harsh
> letter or cutting the tires on their car, etc. More passive-aggressive
than
> truly violent. Though sometimes I think about getting into a fistfight
with
> the person. With a few minor exceptions, I don't follow through on these
> thoughts.

OCD thoughts are more irrational. I get worried that somebody will do
something to me and I will want to get revenge on them. Apparently a person
with OCD will never actualy carry out such thoughts.

> These thoughts make it difficult for me to sleep, and can give me
> headaches due to the stress.

Are you in bed thinking "Fuck I need to get revenge" or " Fuck even though I
can not get this revenge thought out of my head, I hope I don't do it"???

> About five years ago, I went to see a counselor about this problem. He
felt I
> had OCD and long-term mild depression. However, this was just a volunteer
> counselor and not a professional, therefore it was not an official
diagnosis.
> I took Prozac for about a month or two, but it had no effect on me.

Prozac or other SSRIs take about 6 weeks to start fully working, taking them
for a month or two is no indicator.

> This problem I have, has caused me to become very withdrawn. I work
graveyard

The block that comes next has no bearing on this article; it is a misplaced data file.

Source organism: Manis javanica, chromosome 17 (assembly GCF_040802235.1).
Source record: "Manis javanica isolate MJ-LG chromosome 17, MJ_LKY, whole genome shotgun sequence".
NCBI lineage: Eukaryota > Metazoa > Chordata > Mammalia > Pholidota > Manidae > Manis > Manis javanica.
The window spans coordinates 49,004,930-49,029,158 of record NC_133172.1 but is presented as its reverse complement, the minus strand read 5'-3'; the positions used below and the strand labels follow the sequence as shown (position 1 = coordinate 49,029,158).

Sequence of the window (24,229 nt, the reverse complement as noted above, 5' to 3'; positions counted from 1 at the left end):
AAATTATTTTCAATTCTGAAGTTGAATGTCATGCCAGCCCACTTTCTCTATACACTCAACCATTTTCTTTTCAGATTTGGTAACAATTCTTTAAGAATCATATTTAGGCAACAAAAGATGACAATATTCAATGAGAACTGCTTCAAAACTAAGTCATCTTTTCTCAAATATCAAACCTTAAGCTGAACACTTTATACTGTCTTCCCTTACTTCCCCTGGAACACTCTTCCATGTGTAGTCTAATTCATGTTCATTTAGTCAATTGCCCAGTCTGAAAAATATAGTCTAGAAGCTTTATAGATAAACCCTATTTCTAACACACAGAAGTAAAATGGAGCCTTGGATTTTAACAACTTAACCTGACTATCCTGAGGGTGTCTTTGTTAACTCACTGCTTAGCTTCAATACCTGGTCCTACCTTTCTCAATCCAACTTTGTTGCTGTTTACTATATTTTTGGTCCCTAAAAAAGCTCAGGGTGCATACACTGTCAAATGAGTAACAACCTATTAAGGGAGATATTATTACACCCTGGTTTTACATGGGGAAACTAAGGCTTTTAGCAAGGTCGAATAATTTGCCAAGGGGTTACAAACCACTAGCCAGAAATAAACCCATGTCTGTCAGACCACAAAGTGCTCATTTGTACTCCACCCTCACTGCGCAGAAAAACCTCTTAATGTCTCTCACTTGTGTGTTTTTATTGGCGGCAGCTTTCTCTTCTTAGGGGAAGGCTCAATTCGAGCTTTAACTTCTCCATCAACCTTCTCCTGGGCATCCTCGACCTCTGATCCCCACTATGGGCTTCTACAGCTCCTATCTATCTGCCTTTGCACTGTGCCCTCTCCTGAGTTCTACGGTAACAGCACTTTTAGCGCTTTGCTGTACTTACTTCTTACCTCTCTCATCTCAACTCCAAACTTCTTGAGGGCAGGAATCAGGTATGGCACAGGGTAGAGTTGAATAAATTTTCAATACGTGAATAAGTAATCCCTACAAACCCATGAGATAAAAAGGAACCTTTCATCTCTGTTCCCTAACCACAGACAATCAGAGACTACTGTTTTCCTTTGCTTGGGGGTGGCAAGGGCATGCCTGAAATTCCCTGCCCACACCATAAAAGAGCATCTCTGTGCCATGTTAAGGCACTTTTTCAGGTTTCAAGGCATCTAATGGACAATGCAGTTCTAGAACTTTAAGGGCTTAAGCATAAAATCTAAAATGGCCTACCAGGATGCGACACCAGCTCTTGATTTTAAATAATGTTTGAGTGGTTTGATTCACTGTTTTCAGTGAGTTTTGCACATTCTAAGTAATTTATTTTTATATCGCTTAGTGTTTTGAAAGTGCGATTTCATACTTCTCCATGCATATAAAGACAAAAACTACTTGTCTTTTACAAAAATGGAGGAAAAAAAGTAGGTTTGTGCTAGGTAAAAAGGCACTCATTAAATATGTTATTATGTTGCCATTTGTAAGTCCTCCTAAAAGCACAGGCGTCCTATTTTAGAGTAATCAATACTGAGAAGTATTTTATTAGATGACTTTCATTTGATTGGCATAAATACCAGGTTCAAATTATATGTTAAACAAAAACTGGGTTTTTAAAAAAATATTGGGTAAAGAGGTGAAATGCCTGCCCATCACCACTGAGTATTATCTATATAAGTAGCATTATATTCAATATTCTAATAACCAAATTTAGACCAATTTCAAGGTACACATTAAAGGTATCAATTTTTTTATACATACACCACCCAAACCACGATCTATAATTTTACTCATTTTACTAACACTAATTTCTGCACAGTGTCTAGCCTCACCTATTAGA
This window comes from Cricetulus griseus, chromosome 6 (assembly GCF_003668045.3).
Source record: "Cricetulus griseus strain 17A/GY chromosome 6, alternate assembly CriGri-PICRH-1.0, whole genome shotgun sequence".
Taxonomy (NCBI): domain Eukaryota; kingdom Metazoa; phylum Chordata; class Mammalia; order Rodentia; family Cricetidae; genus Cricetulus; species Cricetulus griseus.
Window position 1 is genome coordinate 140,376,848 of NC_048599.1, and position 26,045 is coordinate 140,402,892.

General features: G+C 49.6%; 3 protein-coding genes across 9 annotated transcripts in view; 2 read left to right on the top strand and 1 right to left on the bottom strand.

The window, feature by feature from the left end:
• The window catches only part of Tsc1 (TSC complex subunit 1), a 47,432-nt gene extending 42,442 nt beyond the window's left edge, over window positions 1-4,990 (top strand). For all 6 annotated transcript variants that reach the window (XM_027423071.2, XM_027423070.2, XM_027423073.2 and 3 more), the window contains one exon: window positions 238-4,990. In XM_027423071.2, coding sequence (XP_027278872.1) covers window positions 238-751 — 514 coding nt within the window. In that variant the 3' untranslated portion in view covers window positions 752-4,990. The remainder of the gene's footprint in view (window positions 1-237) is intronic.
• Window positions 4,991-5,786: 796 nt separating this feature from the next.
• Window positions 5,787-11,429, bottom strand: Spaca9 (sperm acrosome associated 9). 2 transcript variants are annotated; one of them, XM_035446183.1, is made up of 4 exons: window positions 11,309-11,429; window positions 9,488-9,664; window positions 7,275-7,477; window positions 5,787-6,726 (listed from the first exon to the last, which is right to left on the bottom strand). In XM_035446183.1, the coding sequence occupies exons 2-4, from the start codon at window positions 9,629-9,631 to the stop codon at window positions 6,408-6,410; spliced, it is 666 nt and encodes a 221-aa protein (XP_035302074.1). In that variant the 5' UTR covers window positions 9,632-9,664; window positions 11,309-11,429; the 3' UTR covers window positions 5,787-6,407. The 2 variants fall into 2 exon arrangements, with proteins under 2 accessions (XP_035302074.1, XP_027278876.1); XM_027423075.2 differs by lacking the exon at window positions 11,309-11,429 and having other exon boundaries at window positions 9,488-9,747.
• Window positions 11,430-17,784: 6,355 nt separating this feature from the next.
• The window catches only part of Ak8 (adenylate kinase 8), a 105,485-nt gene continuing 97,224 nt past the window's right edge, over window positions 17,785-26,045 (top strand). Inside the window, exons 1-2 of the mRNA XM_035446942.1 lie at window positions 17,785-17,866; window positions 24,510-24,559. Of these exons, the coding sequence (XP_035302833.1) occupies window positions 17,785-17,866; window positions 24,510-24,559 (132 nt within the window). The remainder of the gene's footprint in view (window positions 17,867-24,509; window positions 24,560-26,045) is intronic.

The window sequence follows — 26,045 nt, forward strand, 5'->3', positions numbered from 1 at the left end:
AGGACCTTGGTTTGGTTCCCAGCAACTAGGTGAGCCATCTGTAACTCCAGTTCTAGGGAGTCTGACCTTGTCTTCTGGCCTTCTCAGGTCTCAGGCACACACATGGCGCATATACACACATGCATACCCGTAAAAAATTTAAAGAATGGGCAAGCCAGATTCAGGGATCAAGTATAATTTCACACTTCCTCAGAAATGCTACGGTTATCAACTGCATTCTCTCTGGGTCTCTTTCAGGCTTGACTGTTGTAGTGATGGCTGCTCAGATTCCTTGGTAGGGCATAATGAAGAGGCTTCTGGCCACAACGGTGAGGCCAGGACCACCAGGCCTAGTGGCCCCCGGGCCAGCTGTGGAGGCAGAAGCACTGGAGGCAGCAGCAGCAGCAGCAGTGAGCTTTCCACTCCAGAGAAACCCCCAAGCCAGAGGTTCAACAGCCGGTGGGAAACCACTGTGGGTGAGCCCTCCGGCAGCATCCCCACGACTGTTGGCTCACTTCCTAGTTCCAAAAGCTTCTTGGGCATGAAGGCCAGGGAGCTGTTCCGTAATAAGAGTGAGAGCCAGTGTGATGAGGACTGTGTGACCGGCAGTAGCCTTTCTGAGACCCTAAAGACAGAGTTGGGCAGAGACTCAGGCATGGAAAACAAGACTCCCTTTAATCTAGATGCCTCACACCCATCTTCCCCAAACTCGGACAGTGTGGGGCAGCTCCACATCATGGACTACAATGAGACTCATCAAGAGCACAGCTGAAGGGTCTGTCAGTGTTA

> shift, and I don't socialize. I avoid social contact because I'm afraid
some
> "new" trivial situation will happen and cause more intrusive thoughts.
The
> more recent the incident, the more intense the thoughts. But from
> time-to-time, ancient incidents come welling up again with full intensity.
>
> It seems to create a vicious circle, because my being withdrawn makes me
be my
> own company, which causes these thoughts to loop over-and-over again.
It's a
> damned if I do, damned if I don't scenario. If I stay withdrawn as I am
now,
> it's lonely, depressing and I have to deal with my old thoughts.

I have read that people with depression suffer from violent thoughts more.
Also stress could bring them on.

> If I get more
> social contact, it can create new thoughts that can cause me even greater
> stress due to their intensity.

This sounds like what a person OCD would do, avoid situations that trigger
their OCD.

> I don't appear to have any other symptoms, such as hand-washing, "gorey"
> thoughts, etc. That's why I am unsure if this is OCD, or some other
condition
> that I am not aware of.

You can have OCD but only suffer from obsessions (ie Violent Intrusive
Thoughts) and like I said, they do not need to be gory.

> I have tried distractions, alternate replacement thoughts, deprogramming
> myself, even Anthony Robbins' techniques. No luck.

The idea is to forget these thoughts, let them pass through without
attibuting attention / emotion to them.

> I know I have a mild form of depression, because although I do not cry or
call
> in sick for work... Nothing makes me truly happy anymore. Even things I
used
> to do for fun, are no longer fun. People have "up" days and "down"
days...
> mine are either "mildly down" or "numb and neutral." I haven't had an
honest